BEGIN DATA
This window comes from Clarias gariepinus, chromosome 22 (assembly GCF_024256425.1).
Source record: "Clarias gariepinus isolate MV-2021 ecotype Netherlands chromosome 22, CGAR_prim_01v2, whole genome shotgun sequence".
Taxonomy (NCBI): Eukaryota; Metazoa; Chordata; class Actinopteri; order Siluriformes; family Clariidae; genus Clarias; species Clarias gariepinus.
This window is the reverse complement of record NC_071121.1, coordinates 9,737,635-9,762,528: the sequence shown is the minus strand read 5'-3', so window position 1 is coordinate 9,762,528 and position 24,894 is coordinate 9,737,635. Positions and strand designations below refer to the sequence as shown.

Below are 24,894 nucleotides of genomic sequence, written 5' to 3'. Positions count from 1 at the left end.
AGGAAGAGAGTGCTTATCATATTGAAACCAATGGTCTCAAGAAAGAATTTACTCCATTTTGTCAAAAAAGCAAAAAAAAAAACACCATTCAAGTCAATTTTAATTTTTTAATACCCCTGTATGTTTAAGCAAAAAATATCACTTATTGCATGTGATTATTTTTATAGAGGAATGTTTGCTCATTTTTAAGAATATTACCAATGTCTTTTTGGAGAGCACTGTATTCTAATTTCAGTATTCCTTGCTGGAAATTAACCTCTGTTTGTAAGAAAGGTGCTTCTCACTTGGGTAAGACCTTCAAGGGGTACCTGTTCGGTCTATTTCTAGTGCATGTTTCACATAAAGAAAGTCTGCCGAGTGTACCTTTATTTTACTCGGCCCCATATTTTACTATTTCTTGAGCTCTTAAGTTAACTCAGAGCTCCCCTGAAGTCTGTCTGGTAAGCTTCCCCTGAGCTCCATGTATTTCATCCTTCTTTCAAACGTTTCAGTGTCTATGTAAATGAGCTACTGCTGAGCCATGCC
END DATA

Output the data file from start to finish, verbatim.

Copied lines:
This window comes from Clarias gariepinus, chromosome 22 (assembly GCF_024256425.1).
Source record: "Clarias gariepinus isolate MV-2021 ecotype Netherlands chromosome 22, CGAR_prim_01v2, whole genome shotgun sequence".
Taxonomy (NCBI): Eukaryota; Metazoa; Chordata; class Actinopteri; order Siluriformes; family Clariidae; genus Clarias; species Clarias gariepinus.
This window is the reverse complement of record NC_071121.1, coordinates 9,737,635-9,762,528: the sequence shown is the minus strand read 5'-3', so window position 1 is coordinate 9,762,528 and position 24,894 is coordinate 9,737,635. Positions and strand designations below refer to the sequence as shown.

Below are 24,894 nucleotides of genomic sequence, written 5' to 3'. Positions count from 1 at the left end.
AGGAAGAGAGTGCTTATCATATTGAAACCAATGGTCTCAAGAAAGAATTTACTCCATTTTGTCAAAAAAGCAAAAAAAAAAACACCATTCAAGTCAATTTTAATTTTTTAATACCCCTGTATGTTTAAGCAAAAAATATCACTTATTGCATGTGATTATTTTTATAGAGGAATGTTTGCTCATTTTTAAGAATATTACCAATGTCTTTTTGGAGAGCACTGTATTCTAATTTCAGTATTCCTTGCTGGAAATTAACCTCTGTTTGTAAGAAAGGTGCTTCTCACTTGGGTAAGACCTTCAAGGGGTACCTGTTCGGTCTATTTCTAGTGCATGTTTCACATAAAGAAAGTCTGCCGAGTGTACCTTTATTTTACTCGGCCCCATATTTTACTATTTCTTGAGCTCTTAAGTTAACTCAGAGCTCCCCTGAAGTCTGTCTGGTAAGCTTCCCCTGAGCTCCATGTATTTCATCCTTCTTTCAAACGTTTCAGTGTCTATGTAAATGAGCTACTGCTGAGCCATGCC